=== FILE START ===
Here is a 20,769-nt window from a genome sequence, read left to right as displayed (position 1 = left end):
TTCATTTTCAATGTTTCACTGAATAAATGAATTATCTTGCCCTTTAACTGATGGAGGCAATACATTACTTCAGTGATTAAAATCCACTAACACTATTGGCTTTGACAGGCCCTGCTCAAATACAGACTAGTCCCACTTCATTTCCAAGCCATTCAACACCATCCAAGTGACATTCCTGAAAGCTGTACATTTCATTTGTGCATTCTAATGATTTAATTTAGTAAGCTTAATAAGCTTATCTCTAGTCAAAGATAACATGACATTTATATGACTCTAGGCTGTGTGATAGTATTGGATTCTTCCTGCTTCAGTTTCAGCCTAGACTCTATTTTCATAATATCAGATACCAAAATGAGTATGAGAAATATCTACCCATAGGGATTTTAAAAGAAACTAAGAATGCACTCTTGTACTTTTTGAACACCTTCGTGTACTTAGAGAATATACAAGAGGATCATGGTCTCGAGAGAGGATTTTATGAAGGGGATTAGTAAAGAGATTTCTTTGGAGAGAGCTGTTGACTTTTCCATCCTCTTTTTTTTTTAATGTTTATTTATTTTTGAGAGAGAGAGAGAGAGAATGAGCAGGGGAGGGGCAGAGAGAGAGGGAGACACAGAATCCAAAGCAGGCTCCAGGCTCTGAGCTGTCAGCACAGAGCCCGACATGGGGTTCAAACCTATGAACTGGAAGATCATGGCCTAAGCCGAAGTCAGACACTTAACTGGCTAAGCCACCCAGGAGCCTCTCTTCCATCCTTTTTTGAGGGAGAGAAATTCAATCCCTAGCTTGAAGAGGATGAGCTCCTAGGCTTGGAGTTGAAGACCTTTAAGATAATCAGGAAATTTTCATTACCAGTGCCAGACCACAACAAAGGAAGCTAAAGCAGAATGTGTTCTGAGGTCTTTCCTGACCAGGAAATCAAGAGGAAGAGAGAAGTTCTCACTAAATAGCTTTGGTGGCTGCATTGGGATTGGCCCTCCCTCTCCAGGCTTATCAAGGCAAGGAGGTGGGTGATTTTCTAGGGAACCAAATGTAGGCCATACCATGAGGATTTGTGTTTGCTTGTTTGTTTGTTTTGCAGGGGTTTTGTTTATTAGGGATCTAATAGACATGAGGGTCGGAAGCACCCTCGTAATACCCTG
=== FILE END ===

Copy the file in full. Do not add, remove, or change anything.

Here is a 20,769-nt window from a genome sequence, read left to right as displayed (position 1 = left end):
TTCATTTTCAATGTTTCACTGAATAAATGAATTATCTTGCCCTTTAACTGATGGAGGCAATACATTACTTCAGTGATTAAAATCCACTAACACTATTGGCTTTGACAGGCCCTGCTCAAATACAGACTAGTCCCACTTCATTTCCAAGCCATTCAACACCATCCAAGTGACATTCCTGAAAGCTGTACATTTCATTTGTGCATTCTAATGATTTAATTTAGTAAGCTTAATAAGCTTATCTCTAGTCAAAGATAACATGACATTTATATGACTCTAGGCTGTGTGATAGTATTGGATTCTTCCTGCTTCAGTTTCAGCCTAGACTCTATTTTCATAATATCAGATACCAAAATGAGTATGAGAAATATCTACCCATAGGGATTTTAAAAGAAACTAAGAATGCACTCTTGTACTTTTTGAACACCTTCGTGTACTTAGAGAATATACAAGAGGATCATGGTCTCGAGAGAGGATTTTATGAAGGGGATTAGTAAAGAGATTTCTTTGGAGAGAGCTGTTGACTTTTCCATCCTCTTTTTTTTTTAATGTTTATTTATTTTTGAGAGAGAGAGAGAGAGAATGAGCAGGGGAGGGGCAGAGAGAGAGGGAGACACAGAATCCAAAGCAGGCTCCAGGCTCTGAGCTGTCAGCACAGAGCCCGACATGGGGTTCAAACCTATGAACTGGAAGATCATGGCCTAAGCCGAAGTCAGACACTTAACTGGCTAAGCCACCCAGGAGCCTCTCTTCCATCCTTTTTTGAGGGAGAGAAATTCAATCCCTAGCTTGAAGAGGATGAGCTCCTAGGCTTGGAGTTGAAGACCTTTAAGATAATCAGGAAATTTTCATTACCAGTGCCAGACCACAACAAAGGAAGCTAAAGCAGAATGTGTTCTGAGGTCTTTCCTGACCAGGAAATCAAGAGGAAGAGAGAAGTTCTCACTAAATAGCTTTGGTGGCTGCATTGGGATTGGCCCTCCCTCTCCAGGCTTATCAAGGCAAGGAGGTGGGTGATTTTCTAGGGAACCAAATGTAGGCCATACCATGAGGATTTGTGTTTGCTTGTTTGTTTGTTTTGCAGGGGTTTTGTTTATTAGGGATCTAATAGACATGAGGGTCGGAAGCACCCTCGTAATACCCTG